1. mel
    Posted August 3, 2009 at 5:44 pm | Permalink


  2. brock
    Posted August 3, 2009 at 11:44 pm | Permalink

    Yes, at least my bank has the same routing numbers for both.

  3. john
    Posted August 4, 2009 at 5:34 am | Permalink

    yes it is

  4. sarah a
    Posted August 4, 2009 at 8:11 am | Permalink


  5. dimples2
    Posted August 4, 2009 at 9:59 am | Permalink


  6. Scottus
    Posted August 4, 2009 at 1:52 pm | Permalink

    It’s exactly that…the “routing” number. Every bank has one and it’s unique to them The other numbers are where it gets specific.

  7. Freddie
    Posted August 4, 2009 at 6:52 pm | Permalink

    Yes. You can find the routing number by looking at the bottom of one of your checkbooks. In the string of numbers at the bottom of your checks, the first set of numbers are the routing number, then the account number, then the check number.

  8. rosieC
    Posted August 4, 2009 at 10:00 pm | Permalink

    of course. The routing number belongs to the bank. Ask them for it.

  9. Anonymous
    Posted August 4, 2009 at 11:17 pm | Permalink

    Probably not. The last number on one shoudl be 1 and the other should be a 2, but don’t “bank” on that…ha ha, I crack myself up

  10. Anonymous
    Posted August 5, 2009 at 1:09 am | Permalink

    The routing in the beginning will be the same but the account number will be different. Let your bank take care of things and do not give out those numbers too easily.

  11. Anonymous
    Posted August 5, 2009 at 6:49 am | Permalink

    No it is not. The routing numbers are the first sets of numbers you see on the bottom of your check. The second set is your account number.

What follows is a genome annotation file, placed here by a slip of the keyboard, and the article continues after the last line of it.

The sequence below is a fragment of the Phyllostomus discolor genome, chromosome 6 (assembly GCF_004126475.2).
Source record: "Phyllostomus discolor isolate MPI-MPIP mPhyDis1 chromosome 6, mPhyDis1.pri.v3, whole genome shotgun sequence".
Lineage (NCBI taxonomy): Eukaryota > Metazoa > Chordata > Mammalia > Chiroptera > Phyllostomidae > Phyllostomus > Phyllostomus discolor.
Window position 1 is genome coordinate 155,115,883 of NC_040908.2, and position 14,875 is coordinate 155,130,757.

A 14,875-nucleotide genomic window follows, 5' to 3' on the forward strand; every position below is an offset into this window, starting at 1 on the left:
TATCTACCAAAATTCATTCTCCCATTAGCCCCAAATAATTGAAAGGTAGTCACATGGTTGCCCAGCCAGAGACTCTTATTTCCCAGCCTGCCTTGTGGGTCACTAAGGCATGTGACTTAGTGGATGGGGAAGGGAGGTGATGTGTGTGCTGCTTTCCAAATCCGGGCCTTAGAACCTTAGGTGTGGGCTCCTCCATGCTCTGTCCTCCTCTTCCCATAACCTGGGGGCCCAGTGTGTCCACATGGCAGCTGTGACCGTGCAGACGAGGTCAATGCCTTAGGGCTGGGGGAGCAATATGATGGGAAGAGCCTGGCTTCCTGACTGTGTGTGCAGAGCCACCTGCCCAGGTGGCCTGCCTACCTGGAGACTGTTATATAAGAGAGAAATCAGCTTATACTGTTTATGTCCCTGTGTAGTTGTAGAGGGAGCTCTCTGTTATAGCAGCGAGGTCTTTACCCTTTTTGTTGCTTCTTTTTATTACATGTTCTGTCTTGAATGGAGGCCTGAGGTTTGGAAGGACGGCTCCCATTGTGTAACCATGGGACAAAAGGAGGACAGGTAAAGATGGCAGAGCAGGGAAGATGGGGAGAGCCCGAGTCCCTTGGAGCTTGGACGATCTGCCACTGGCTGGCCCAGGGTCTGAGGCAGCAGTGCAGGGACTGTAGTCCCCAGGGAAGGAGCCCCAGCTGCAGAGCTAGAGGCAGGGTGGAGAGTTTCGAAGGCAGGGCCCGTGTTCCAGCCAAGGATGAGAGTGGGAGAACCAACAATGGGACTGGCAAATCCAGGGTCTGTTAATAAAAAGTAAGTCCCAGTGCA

12. JackN
    Posted August 5, 2009 at 8:34 am | Permalink

    Yes. The bank’s A.B.A. (American Bankers’ Association) routing/transit number is the same nine digits bank-wide. Your savings and checking account numbers will, of course, be different numbers used in addition to the bank’s ABA routing number. And finding out what your bank’s ABA routing number is, after 5:00 PM, can be quite a challenge if your bank doesn’t furnish it on their web site or in their literature (which most do not)!! Thomas’ Banking Directory, a hard-cover reference book available at any GOOD, well-equipped public library (not many are that good), will usually have this information unless your bank is a new one created/chartered after the book’s edition was printed. Also, bank wires are not instantaneous like phone calls or telegrams. They actually take several hours to a day and a half. “Wire” is actually a misnomer. The funds go through several complicated steps involving the Federal Reserve, hence the $ 14.-and-up fee for a bank wire transfer. For you, simply reading the routing number off the bottom of your check will give you what you need, as long as you make sure it is nine digits and you can tell it apart from your checking account number. The routing number is first (at lower left), and your checking account number follows that.

  13. Anonymous
    Posted August 5, 2009 at 11:51 am | Permalink

    only checking accounts have routing numbers saving account only have your account number on it. directed deposit is the best thing to do.
    you may need to ask the bank for the saving account.

  14. Phil P
    Posted August 5, 2009 at 1:20 pm | Permalink

    yes the routing #’s are the same for every bank in america. dont listen to what anyone else says. Its a federal law.

  15. chill
    Posted August 5, 2009 at 4:27 pm | Permalink


  16. selfmana
    Posted August 5, 2009 at 6:07 pm | Permalink

    Look at it this way, is your mother’s bedroom the same as yours?
    Both have the same street address (routing number) but are not in the same room (account number)
    To be clear, when goceries are routed to your house they are not deposited into the bathroom?

  17. Parker
    Posted August 6, 2009 at 12:40 am | Permalink

    yes, the only thing the routing number is is a personal number for the bank. Its like a store number, but it is a store number for all of your banks branches

  18. hellspit
    Posted August 6, 2009 at 3:17 am | Permalink

    Depends on the back and type of account you have if you have a joint checking/savings account then there will be one number at the end that differs but the routing number should stay the same. The routing number if for the bank in general and the account numbers are what changes. so the routing numbers stay the same.